Note that the setters don't update window.location immediately. Instead, the $location service is aware of the scope life-cycle and coalesces multiple $location mutations into one "commit" to the window.location object during the scope $digest phase. Since multiple changes to the $location's state will be pushed to the browser as a single change, it's enough to call the replace() method just once to make the entire "commit" a replace operation rather than an addition to the browser history. Once the browser is updated, the $location service resets the flag set by replace() method and future mutations will create new history records, unless replace() is called again.

Setters and character encoding

You can pass special characters to $location service and it will encode them according to rules specified in RFC 3986. When you access the methods:

  • All values that are passed to $location setter methods, path(), search(), hash(), are encoded.
  • Getters (calls to methods without parameters) return decoded values for the following methods path(), search(), hash().
  • When you call the absUrl() method, the returned value is a full url with its segments encoded.
  • When you call the url() method, the returned value is path, search and hash, in the form /path?search=a&b=c#hash. The segments are encoded as well.

Hashbang and HTML5 Modes

$location service has two configuration modes which control the format of the URL in the browser address bar: Hashbang mode (the default) and the HTML5 mode which is based on using the HTML5 History API. Applications use the same API in both modes and the $location service will work with appropriate URL segments and browser APIs to facilitate the browser URL change and history management.

Hashbang mode HTML5 mode
configuration the default { html5Mode: true }
URL format hashbang URLs in all browsers regular URLs in modern browser, hashbang URLs in old browser
<a href=""> link rewriting no yes
requires server-side configuration no yes

Hashbang mode (default mode)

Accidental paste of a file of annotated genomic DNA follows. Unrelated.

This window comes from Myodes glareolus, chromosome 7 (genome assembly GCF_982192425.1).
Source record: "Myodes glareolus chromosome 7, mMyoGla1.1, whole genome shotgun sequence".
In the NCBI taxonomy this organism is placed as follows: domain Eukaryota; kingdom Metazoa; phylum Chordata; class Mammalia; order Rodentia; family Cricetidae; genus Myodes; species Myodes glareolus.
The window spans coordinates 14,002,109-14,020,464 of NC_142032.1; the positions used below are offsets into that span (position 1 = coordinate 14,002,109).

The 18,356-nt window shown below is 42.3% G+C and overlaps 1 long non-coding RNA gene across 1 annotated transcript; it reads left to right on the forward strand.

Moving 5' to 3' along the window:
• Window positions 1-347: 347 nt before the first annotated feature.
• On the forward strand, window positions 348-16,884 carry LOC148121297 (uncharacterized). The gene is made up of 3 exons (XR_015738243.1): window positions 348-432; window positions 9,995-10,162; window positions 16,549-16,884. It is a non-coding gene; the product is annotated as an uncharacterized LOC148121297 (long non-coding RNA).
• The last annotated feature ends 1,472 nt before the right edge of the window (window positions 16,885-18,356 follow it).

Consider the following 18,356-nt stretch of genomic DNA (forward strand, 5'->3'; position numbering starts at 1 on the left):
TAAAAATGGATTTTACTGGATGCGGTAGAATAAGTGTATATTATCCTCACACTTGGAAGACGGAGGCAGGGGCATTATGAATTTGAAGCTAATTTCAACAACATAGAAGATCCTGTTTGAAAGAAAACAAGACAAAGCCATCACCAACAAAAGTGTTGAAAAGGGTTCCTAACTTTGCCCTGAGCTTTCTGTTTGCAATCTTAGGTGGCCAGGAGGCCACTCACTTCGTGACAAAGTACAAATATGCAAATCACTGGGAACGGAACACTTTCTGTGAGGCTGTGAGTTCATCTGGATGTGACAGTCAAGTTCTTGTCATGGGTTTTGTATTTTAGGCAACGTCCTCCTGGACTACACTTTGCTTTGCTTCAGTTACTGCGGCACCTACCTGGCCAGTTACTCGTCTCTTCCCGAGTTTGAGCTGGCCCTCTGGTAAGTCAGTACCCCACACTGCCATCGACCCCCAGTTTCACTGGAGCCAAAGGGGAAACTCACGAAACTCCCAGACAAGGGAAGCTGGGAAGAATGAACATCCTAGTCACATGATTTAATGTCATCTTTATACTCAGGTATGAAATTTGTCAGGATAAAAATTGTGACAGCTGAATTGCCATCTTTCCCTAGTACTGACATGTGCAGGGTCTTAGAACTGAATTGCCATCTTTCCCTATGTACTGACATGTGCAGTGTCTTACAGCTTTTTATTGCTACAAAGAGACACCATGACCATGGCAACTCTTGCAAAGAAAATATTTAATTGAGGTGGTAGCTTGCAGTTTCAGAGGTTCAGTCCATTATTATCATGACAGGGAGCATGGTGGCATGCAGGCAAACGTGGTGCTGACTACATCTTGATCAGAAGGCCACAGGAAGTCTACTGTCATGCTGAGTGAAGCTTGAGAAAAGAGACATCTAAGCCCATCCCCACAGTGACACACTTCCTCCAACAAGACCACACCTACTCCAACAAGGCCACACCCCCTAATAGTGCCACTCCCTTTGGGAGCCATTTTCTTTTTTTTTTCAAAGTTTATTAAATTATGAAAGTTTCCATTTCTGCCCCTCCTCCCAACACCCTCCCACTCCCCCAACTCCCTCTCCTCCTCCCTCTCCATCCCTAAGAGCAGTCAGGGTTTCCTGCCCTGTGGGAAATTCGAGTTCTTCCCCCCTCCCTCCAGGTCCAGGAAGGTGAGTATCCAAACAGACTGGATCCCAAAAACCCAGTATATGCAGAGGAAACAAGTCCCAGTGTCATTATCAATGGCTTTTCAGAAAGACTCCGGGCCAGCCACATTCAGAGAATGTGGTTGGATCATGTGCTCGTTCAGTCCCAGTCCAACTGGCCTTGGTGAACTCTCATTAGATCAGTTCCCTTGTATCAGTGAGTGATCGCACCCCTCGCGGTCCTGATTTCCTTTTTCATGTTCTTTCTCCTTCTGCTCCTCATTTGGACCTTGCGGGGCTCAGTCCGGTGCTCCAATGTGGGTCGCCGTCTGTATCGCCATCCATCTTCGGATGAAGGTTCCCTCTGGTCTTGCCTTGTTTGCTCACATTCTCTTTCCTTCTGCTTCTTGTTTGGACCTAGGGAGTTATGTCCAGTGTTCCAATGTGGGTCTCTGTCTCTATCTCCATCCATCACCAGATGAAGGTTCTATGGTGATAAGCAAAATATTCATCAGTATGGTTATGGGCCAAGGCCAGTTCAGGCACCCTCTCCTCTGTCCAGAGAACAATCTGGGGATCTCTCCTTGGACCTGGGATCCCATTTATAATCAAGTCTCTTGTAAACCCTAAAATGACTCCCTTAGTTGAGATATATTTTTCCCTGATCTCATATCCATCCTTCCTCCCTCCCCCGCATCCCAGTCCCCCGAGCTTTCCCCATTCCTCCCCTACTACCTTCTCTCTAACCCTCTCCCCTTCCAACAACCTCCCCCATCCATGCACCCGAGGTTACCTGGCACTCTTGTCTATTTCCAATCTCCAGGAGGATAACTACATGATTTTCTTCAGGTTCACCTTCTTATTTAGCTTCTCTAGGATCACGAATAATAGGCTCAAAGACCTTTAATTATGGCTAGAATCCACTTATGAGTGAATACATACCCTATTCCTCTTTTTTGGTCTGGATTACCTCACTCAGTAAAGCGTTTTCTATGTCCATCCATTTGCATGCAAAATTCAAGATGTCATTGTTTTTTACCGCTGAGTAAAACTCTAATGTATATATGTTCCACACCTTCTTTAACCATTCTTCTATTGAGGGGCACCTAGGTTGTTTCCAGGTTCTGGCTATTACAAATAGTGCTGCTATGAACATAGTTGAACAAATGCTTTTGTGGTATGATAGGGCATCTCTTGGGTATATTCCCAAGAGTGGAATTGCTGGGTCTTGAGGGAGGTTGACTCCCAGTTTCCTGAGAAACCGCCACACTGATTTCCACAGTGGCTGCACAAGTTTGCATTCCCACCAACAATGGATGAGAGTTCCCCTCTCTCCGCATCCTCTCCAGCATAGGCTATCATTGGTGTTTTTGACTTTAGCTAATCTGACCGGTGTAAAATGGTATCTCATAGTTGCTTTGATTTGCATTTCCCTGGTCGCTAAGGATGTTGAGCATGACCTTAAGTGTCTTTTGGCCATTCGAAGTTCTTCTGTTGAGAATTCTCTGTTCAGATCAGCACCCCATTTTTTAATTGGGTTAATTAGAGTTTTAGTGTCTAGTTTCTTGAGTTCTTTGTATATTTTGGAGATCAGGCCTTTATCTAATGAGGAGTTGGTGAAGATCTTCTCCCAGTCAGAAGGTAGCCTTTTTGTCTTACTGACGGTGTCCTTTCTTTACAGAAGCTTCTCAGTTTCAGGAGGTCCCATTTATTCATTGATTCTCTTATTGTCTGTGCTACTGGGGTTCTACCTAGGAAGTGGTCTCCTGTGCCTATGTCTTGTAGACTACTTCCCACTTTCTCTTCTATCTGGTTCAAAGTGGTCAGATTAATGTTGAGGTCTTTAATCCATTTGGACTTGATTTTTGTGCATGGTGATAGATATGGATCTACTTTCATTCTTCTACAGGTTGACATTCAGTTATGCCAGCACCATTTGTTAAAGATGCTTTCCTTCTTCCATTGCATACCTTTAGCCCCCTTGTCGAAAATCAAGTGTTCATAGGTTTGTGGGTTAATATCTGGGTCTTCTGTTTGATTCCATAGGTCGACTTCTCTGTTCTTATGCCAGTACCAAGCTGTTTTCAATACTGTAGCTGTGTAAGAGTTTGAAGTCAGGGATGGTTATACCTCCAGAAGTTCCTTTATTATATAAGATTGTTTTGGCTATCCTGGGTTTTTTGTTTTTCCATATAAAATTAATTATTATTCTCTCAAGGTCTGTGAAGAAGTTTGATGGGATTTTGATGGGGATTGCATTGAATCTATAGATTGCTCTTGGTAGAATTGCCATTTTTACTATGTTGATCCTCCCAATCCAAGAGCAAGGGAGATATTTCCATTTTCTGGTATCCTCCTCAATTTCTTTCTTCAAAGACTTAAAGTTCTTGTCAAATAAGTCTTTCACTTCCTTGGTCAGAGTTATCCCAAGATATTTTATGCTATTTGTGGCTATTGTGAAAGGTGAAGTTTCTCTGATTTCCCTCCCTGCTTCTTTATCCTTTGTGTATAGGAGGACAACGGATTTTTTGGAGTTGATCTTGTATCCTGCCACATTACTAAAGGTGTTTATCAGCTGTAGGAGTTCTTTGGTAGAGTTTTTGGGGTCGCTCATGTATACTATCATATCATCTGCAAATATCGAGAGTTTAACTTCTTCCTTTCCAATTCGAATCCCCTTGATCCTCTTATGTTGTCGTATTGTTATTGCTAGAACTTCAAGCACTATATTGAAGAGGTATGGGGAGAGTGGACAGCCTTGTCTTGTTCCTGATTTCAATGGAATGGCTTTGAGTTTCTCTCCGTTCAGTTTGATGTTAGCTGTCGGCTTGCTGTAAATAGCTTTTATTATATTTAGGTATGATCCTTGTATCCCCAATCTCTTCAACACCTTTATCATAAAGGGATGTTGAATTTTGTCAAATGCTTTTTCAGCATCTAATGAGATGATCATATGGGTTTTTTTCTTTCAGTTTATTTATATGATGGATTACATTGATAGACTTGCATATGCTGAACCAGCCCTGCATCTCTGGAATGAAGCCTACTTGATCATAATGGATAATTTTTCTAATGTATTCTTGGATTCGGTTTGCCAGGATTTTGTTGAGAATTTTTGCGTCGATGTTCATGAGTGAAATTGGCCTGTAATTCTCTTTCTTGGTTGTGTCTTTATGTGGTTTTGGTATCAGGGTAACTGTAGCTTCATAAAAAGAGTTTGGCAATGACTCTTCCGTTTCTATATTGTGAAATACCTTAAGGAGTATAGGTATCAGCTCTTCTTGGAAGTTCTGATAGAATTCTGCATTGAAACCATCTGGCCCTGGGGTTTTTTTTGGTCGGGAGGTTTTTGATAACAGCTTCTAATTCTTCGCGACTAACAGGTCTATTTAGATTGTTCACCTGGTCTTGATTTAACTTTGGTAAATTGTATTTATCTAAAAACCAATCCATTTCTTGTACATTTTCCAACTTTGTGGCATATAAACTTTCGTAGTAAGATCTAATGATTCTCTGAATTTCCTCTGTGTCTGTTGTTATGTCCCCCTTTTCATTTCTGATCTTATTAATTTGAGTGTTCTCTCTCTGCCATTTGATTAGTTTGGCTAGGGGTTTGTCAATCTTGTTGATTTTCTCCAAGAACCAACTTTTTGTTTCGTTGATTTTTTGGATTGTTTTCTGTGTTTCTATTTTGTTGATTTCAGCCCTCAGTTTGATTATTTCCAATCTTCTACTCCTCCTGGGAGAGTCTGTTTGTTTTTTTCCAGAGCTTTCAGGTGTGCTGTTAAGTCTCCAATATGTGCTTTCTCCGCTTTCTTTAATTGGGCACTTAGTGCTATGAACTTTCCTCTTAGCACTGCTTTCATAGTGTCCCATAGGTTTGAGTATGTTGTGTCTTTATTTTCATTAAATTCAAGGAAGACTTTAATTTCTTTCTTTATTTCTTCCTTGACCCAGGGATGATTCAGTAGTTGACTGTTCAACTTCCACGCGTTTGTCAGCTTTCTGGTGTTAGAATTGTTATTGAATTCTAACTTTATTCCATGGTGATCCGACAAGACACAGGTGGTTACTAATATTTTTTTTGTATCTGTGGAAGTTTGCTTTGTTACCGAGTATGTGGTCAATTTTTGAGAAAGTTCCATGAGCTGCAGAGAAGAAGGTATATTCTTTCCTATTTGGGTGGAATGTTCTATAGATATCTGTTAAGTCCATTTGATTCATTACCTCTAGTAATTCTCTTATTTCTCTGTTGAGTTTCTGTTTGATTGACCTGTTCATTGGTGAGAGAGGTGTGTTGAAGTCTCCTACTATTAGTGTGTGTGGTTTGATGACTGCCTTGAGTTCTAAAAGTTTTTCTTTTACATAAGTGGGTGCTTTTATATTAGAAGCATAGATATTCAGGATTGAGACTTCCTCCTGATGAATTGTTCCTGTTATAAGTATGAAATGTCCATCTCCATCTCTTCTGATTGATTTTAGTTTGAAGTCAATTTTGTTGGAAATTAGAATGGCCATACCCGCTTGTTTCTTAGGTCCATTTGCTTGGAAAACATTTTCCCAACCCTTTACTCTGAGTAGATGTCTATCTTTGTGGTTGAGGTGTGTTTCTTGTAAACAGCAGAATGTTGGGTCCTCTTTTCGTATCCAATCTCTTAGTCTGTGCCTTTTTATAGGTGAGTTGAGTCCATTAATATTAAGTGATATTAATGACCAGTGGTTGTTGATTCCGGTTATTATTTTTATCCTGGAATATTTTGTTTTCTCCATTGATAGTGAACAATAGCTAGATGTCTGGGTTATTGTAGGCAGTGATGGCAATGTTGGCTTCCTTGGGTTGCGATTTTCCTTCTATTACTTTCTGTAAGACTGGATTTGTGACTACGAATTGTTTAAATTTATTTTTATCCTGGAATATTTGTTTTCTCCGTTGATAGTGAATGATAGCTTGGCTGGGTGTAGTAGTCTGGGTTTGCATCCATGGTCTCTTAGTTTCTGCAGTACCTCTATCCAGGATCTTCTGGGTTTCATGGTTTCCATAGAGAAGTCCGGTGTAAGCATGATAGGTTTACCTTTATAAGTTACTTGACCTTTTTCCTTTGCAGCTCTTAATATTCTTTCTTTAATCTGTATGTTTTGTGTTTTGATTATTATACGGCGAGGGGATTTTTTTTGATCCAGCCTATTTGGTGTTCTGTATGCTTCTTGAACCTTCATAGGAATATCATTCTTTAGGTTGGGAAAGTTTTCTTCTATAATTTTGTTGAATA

In this mode, $location uses Hashbang URLs in all browsers. Angular also does not intercept and rewrite links in this mode. I.e. links work as expected and also perform full page reloads when other parts of the url than the hash fragment was changed.

it('should show example', inject(
  function($locationProvider) {
  function($location) {
    // open http://example.com/base/index.html#!/a
    $location.absUrl() == 'http://example.com/base/index.html#!/a'
    $location.path() == '/a'

    $location.absUrl() == 'http://example.com/base/index.html#!/foo'

    $location.search() == {}
    $location.search({a: 'b', c: true});
    $location.absUrl() == 'http://example.com/base/index.html#!/foo?a=b&c'

    $location.absUrl() == 'http://example.com/base/index.html#!/new?x=y'

HTML5 mode

In HTML5 mode, the $location service getters and setters interact with the browser URL address through the HTML5 history API. This allows for use of regular URL path and search segments, instead of their hashbang equivalents. If the HTML5 History API is not supported by a browser, the $location service will fall back to using the hashbang URLs automatically. This frees you from having to worry about whether the browser displaying your app supports the history API or not; the $location service transparently uses the best available option.

  • Opening a regular URL in a legacy browser -> redirects to a hashbang URL
  • Opening hashbang URL in a modern browser -> rewrites to a regular URL

Note that in this mode, Angular intercepts all links (subject to the "Html link rewriting" rules below) and updates the url in a way that never performs a full page reload.

it('should show example', inject(
  function($locationProvider) {
  function($location) {
    // in browser with HTML5 history support: